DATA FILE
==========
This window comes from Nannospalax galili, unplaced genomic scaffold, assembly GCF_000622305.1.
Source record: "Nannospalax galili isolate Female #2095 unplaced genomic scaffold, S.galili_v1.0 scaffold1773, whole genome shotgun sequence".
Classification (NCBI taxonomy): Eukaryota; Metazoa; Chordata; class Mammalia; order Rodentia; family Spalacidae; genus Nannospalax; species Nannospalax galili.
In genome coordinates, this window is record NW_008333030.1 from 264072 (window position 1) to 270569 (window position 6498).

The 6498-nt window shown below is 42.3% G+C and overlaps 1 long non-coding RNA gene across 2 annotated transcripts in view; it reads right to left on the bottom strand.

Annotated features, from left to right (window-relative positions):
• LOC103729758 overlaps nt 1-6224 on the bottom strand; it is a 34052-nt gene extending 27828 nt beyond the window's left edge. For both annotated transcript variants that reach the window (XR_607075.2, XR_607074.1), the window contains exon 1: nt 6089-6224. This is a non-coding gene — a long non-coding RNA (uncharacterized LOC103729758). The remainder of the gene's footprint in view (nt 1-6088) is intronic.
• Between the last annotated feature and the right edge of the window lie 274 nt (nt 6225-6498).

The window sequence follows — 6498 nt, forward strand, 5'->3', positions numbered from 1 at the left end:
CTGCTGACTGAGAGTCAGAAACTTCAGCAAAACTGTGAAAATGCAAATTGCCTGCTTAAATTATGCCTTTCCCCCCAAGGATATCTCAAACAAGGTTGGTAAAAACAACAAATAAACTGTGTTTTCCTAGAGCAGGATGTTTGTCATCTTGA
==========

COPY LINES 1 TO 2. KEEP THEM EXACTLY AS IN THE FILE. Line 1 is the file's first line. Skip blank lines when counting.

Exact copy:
This window comes from Nannospalax galili, unplaced genomic scaffold, assembly GCF_000622305.1.
Source record: "Nannospalax galili isolate Female #2095 unplaced genomic scaffold, S.galili_v1.0 scaffold1773, whole genome shotgun sequence".